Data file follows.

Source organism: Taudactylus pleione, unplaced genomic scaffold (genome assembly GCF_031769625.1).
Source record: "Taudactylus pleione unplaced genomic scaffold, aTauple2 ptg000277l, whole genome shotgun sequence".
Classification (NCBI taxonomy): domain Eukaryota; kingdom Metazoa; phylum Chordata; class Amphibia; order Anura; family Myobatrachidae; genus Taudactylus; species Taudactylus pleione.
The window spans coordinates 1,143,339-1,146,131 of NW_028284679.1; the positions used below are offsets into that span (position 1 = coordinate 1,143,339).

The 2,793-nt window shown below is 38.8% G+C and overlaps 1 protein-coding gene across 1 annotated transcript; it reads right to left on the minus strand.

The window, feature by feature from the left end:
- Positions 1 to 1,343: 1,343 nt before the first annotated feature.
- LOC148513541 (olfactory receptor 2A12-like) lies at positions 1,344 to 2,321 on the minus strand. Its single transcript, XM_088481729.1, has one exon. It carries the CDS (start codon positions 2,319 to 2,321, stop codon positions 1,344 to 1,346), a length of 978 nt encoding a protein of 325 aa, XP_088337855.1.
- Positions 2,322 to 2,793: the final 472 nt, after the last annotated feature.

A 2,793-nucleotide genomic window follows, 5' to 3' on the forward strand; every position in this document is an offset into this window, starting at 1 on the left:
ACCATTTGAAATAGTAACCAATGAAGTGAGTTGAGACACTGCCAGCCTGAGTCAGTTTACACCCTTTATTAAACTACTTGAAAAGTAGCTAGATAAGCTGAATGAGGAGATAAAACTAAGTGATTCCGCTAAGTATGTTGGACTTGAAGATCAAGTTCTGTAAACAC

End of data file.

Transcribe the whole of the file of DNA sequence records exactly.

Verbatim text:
Source organism: Taudactylus pleione, unplaced genomic scaffold (genome assembly GCF_031769625.1).
Source record: "Taudactylus pleione unplaced genomic scaffold, aTauple2 ptg000277l, whole genome shotgun sequence".
Classification (NCBI taxonomy): domain Eukaryota; kingdom Metazoa; phylum Chordata; class Amphibia; order Anura; family Myobatrachidae; genus Taudactylus; species Taudactylus pleione.
The window spans coordinates 1,143,339-1,146,131 of NW_028284679.1; the positions used below are offsets into that span (position 1 = coordinate 1,143,339).

The 2,793-nt window shown below is 38.8% G+C and overlaps 1 protein-coding gene across 1 annotated transcript; it reads right to left on the minus strand.

The window, feature by feature from the left end:
- Positions 1 to 1,343: 1,343 nt before the first annotated feature.
- LOC148513541 (olfactory receptor 2A12-like) lies at positions 1,344 to 2,321 on the minus strand. Its single transcript, XM_088481729.1, has one exon. It carries the CDS (start codon positions 2,319 to 2,321, stop codon positions 1,344 to 1,346), a length of 978 nt encoding a protein of 325 aa, XP_088337855.1.
- Positions 2,322 to 2,793: the final 472 nt, after the last annotated feature.

A 2,793-nucleotide genomic window follows, 5' to 3' on the forward strand; every position in this document is an offset into this window, starting at 1 on the left:
ACCATTTGAAATAGTAACCAATGAAGTGAGTTGAGACACTGCCAGCCTGAGTCAGTTTACACCCTTTATTAAACTACTTGAAAAGTAGCTAGATAAGCTGAATGAGGAGATAAAACTAAGTGATTCCGCTAAGTATGTTGGACTTGAAGATCAAGTTCTGTAAACAC